Boohoo is not alone though in its misleading marketing. International research by TerraChoice exposed that 98 per cent of North American brands they investigated were guilty of greenwashing; meaning the brands you’re wearing and using right now probably greenwash more than act sustainably. To make sense of how we’ve all been tricked by this, we can look to ‘The Seven Sins of Greenwashing’ to understand companies’ deceitful strategies:

1. Hidden trade-off:

This involves classifying a product as green based on a narrow set of information or attributes. As well as Boohoo, Garnier is trying to establish itself as an eco-friendly brand. Despite being officially approved as cruelty-free, its parent organization is L’Oreal, who still test on animals. Their cruelty-free approval is the result of legal loopholes that enable them to greenwash consumers while benefitting from L’Oreal’s other brands that sell in China and pay for animal testing.

2. No proof

Company marketing takes advantage of the fact that many consumers will believe claims without verifying them for themselves. These claims won’t be supported by factual evidence or third-party certification. We can see plenty of evidence of this in beauty products that label themselves as ‘cruelty-free’ without detailing who exactly they’ve been certified by.

3. Vagueness

This refers to claims that lack detail and are therefore meaningless. This happens when a product is deemed ‘all-natural’, which fools consumers into thinking this equates to being green. However, there are toxic elements such as mercury and uranium that could be present yet are naturally occurring.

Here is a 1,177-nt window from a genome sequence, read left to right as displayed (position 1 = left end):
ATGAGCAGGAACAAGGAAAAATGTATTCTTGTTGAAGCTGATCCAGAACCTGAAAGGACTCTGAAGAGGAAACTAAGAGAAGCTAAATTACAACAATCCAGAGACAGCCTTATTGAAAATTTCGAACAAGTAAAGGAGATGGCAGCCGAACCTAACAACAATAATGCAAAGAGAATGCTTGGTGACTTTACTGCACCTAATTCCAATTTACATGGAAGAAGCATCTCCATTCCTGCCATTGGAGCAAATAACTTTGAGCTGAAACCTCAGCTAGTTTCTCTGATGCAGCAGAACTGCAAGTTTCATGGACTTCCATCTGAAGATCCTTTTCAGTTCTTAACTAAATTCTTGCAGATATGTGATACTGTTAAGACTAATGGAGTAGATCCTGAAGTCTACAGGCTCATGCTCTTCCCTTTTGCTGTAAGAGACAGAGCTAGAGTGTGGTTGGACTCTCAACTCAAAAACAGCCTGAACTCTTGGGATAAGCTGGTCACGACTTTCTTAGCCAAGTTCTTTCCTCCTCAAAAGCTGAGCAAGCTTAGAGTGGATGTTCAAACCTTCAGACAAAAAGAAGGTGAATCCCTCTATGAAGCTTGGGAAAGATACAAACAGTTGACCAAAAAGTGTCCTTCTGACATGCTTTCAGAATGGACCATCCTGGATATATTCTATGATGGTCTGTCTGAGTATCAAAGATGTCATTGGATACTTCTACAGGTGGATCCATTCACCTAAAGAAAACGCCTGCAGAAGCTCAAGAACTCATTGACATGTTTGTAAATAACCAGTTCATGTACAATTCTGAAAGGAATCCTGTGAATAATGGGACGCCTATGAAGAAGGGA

4. Worshipping false labels

Companies will even create fake certifications or labels to try and legitimate their claims. For example, SC Johnson (who own Windex) created their own Greenlist certification which wasn’t verified by a third party.

5. Irrelevance

This is when unrelated environmental issues are utilized for reasons of comparison but have no real bearing on the matter. In the context of Singapore, waste is burnt, so biodegradable material product packaging doesn’t make a difference and is therefore irrelevant.

6. Lesser of two evils

This tactic will contain true information which is used to distract consumers from the environmental damage that a corporation commits. An example of this are the likes of BP and McKinsey & Co pushing the concept of sustainable aviation fuel to ‘decarbonize flying’. Yet, synthetic jet fuel production (currently the only realistic option for SAF) requires vast amounts of energy that is likely to prolong fossil fuel extraction and burning to meet demand. As well as this, it still releases the same quantity of CO2 as fossil fuels when burnt.

7. Fibbing

Lastly, companies make environmental claims that are straight-up lies. An example of this is the 2015 Volkswagen scandal, in which the carmaker installed a ‘defeat device’ in diesel engines that could detect when they were being tested to change their performance accordingly. Admitting to having cheated many US emissions tests, Volkswagen attempted to market their vehicles as having low emissions.

Since environmentalism doesn’t coincide with capitalism, much of greenwashing remains hidden because awareness of it goes against governments and companies’ interests. By becoming informed consumers, we empower ourselves in knowing the truth behind the packaging. We also end up making wiser, more ethical, choices that don’t exploit human labour or promote animal testing, and that cause less environmental damage in the long run. While ‘buycotting’ might feel pointless, especially against corporate giants reporting billions in annual revenue, the message is to begin investing in smaller companies that uphold your moral stance and ethical values. Hopefully, these will one day gain more traction due to growing demand.